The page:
3. Calculate and Collect the Tax on Each Sale

Each time you make a sale, you should collect the appropriate amount of sales tax from the customer. You could calculate the amount manually, but if you make many transactions, consider using a POS system or sales tax software to process everything automatically. In addition, online shopping cart programs for your website typically calculate the sales taxes for you.

Make sure your receipt/invoice shows the amount going to sales tax so you and the customer can see. For better tracking, you may want to open a separate bank account to hold the taxes.

4. Watch Out for Sales Tax Holidays and Exemptions

Not all sales will be taxed during the year. Check with your revenue department to see whether any of their exemptions apply to your business. You should also see whether your state offers a sales tax holiday. If so, that could be a good marketing event for your business.

5. Send in Sales Taxes As Needed

When you apply for your small business sales tax certificate, the government will tell you how often to submit the taxes (monthly, quarterly, semi-annually or annually.) It depends on the state and your expected amount of sales. Make sure to send in your taxes according to the schedule.

6. Submit Your Sales Tax Return

Your state and local government will also ask you to send them a small business sales tax return to show you paid the right amount. They’ll tell you how often to file (monthly, quarterly, etc.). Even if you didn’t collect any tax but have a sales tax license, you still need to send in a return, so they can verify that you don’t owe anything. Not doing so could lead to a failure-to-file penalty.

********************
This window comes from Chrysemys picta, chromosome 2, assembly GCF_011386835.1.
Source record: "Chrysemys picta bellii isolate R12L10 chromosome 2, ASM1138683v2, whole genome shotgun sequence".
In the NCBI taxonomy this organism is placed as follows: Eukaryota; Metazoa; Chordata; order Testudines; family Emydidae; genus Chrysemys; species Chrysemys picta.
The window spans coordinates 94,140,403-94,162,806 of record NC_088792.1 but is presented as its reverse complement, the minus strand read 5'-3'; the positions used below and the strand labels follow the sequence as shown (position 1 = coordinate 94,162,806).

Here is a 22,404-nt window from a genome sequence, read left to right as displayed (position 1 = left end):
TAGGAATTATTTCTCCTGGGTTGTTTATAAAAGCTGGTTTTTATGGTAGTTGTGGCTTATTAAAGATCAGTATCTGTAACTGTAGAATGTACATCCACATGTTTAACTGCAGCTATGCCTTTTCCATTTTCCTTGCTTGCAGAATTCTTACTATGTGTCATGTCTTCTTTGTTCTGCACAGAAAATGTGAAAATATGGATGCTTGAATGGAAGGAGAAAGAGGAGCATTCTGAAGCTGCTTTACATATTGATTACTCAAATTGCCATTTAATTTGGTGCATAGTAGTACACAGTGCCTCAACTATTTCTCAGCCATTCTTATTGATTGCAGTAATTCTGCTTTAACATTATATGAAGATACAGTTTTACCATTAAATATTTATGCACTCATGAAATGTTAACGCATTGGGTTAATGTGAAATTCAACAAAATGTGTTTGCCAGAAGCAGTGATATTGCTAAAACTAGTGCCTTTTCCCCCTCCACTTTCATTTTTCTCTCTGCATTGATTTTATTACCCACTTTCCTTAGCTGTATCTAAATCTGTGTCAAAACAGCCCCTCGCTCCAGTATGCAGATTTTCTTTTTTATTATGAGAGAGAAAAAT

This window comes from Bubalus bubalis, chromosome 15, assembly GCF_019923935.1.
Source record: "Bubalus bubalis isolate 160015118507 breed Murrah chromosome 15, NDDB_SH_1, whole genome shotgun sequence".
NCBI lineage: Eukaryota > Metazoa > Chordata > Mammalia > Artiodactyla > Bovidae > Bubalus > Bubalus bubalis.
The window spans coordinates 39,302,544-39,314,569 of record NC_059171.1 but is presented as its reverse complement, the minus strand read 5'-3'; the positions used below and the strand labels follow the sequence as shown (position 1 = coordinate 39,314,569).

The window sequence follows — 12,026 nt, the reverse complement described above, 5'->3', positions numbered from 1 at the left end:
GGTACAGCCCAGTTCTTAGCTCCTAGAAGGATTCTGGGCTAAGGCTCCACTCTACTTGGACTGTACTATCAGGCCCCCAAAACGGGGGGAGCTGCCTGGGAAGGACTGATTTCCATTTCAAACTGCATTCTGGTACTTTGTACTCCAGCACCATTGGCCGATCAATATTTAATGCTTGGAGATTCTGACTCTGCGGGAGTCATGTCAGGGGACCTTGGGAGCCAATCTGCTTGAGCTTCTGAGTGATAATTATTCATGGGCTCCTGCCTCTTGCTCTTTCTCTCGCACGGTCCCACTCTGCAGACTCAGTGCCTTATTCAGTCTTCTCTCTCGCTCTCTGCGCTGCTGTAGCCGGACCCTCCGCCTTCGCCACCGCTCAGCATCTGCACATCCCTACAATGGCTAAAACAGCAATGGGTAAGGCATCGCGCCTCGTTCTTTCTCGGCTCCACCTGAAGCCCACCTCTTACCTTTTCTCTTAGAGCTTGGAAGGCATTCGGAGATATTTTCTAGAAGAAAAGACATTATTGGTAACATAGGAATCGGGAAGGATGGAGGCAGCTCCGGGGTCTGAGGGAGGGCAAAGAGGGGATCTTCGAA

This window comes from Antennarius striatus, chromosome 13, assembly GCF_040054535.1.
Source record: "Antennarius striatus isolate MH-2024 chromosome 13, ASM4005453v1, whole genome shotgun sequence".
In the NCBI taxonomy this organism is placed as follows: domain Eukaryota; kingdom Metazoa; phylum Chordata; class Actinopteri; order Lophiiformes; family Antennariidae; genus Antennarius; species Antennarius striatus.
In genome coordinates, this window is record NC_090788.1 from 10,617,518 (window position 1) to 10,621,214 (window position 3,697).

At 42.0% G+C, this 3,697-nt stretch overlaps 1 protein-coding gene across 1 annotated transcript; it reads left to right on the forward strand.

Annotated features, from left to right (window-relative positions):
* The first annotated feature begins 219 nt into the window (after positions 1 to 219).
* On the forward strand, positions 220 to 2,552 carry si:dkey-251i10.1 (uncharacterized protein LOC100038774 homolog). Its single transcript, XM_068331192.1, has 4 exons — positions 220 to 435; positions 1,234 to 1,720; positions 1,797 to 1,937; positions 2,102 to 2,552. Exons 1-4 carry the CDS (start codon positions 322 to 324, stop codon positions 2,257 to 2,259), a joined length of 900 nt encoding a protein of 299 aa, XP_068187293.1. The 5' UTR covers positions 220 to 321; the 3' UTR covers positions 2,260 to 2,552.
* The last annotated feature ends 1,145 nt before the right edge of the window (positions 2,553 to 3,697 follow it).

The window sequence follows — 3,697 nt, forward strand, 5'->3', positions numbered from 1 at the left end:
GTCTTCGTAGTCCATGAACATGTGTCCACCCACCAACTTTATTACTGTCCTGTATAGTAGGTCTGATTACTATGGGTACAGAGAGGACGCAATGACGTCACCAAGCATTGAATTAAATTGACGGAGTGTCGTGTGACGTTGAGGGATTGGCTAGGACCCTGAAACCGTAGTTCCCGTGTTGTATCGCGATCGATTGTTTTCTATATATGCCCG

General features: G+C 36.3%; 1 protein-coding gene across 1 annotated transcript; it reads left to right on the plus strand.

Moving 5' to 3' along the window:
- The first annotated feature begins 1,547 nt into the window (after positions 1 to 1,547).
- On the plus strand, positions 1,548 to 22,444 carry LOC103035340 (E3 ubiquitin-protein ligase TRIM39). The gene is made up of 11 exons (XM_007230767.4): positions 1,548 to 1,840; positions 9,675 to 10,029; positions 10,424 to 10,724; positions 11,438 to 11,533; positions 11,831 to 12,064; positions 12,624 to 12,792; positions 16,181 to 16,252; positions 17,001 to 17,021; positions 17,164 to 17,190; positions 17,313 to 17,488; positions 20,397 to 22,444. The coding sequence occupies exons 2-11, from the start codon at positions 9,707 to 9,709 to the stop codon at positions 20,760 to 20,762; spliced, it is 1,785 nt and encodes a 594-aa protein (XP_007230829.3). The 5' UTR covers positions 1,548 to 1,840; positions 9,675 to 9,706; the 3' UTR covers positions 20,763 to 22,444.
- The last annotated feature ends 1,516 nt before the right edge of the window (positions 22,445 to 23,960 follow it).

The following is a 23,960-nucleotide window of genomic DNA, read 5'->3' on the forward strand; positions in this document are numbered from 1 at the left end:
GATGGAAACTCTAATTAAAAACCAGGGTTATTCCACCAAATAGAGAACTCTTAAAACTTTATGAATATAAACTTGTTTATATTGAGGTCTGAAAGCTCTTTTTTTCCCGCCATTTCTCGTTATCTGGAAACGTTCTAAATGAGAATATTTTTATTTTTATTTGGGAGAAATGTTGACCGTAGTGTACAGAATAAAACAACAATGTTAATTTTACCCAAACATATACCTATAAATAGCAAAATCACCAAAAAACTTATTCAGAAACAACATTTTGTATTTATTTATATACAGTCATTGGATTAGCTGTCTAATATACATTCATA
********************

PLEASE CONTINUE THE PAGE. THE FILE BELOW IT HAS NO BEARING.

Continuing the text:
Penalties for Mishandling Sales Taxes

While getting a small business sales tax system organized can be a hassle, it’s not something you want to skip. If you fail to submit the proper taxes, your state and/or local government could audit your business to determine how much you should have collected. They also could charge a penalty and interest on the unpaid amount.

With that being said, as mentioned earlier, state and local governments are providing various forms of relief to support business owners due to the COVID-19 pandemic.

In addition, for more sales tax support, you could hire a bookkeeper or accountant who specializes in this area. They can help register your business with the government, put together your system to calculate and collect taxes, and organize your first sales tax return. That way you can relax knowing your business has the right procedures in place.